Important Note: This lesson is about the introduction you provide for your introducer
Another important Note: This is a long-post (more than 1000 words) but it will be worth it!
Here is a Traditional Introduction for a Speaker
Do yourself a favor and read the following paragraph out loud as if you are using it to introduce the next speaker for an event. Really get into it.
Our Next Speaker is the 1999 World Champion of Public Speaking. With more than 175,000 Toastmasters in 68 countries, and over 25,000 contestants, he came home with the first prize trophy and a significant amount of national and international recognition. In addition, our speaker is absolutely oblivious to the fact that we could care less what he has done and that we are much more interested in what we will be able to do after hearing him. Moreover, our speaker seems to have no idea that we are simply hoping for his autobiographical introduction to end so we can start clapping as if we are interested.
Finally, he does not realize that we are beginning to say to ourselves, “His entire introduction is about him; therefore I bet his entire speech is about him also. Why did I even come here today?” So, with that said, please help me welcome the person who would have the least effective introduction in history if it were not for the thousands of other presenters who have introductions just like his; the 1999 World Champion of Public Speaking, Craig Valentine.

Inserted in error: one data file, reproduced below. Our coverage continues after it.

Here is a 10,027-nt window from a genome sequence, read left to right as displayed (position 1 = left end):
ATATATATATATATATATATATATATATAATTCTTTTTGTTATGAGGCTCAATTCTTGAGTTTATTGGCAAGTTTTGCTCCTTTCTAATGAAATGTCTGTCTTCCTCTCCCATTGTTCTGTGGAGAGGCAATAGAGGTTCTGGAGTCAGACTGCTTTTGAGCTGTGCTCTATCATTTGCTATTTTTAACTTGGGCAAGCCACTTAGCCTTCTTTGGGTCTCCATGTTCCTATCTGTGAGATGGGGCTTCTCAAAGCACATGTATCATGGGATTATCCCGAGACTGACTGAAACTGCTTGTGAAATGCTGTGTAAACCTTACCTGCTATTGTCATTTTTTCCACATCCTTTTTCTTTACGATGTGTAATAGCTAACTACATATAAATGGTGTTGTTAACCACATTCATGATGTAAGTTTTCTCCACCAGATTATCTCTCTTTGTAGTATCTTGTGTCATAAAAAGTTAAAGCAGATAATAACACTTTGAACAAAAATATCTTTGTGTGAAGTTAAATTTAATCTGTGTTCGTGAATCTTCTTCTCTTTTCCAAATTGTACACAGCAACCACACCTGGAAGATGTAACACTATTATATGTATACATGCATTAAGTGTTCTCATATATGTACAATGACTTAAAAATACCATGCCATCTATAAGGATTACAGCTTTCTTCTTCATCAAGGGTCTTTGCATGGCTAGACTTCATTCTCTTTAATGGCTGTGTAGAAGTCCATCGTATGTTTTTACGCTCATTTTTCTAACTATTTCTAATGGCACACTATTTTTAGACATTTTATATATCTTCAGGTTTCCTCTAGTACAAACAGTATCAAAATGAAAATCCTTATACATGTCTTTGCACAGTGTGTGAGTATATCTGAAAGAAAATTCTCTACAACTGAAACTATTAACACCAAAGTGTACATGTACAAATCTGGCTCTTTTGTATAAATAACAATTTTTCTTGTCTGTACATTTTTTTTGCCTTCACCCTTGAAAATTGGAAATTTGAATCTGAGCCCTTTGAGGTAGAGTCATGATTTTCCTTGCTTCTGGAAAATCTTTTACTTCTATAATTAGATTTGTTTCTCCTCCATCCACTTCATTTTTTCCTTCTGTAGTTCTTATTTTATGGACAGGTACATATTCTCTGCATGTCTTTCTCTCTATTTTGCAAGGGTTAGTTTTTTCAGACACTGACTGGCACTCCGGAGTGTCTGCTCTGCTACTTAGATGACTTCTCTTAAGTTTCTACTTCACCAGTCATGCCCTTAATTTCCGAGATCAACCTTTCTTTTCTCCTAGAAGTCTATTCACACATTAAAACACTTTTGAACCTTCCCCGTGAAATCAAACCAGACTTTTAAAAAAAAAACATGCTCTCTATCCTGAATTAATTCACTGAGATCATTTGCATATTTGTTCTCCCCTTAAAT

What’s Wrong with that Introduction?
Do you get the point? How similar is your introduction to my old one that you read above? Is it about you or is it about what your audience will get out of your speech? Everything you do should be about the audience, including your introduction.
Your introduction flavors your entire speech. You can use it to get the audience fired up and excited about what they are going to hear, or you can use it to boost yourself up in their eyes. You can use it to whet their appetite with the valuable tools they are sure to get from your presentation, or, again, you can use it to boost yourself up in their eyes. Here is one thing I know for sure; once I changed my introduction from me-focused to you-focused, I gave myself an extreme advantage before I even said one word. You will too.
5 Ways to Fire Up Your Audience with your Introduction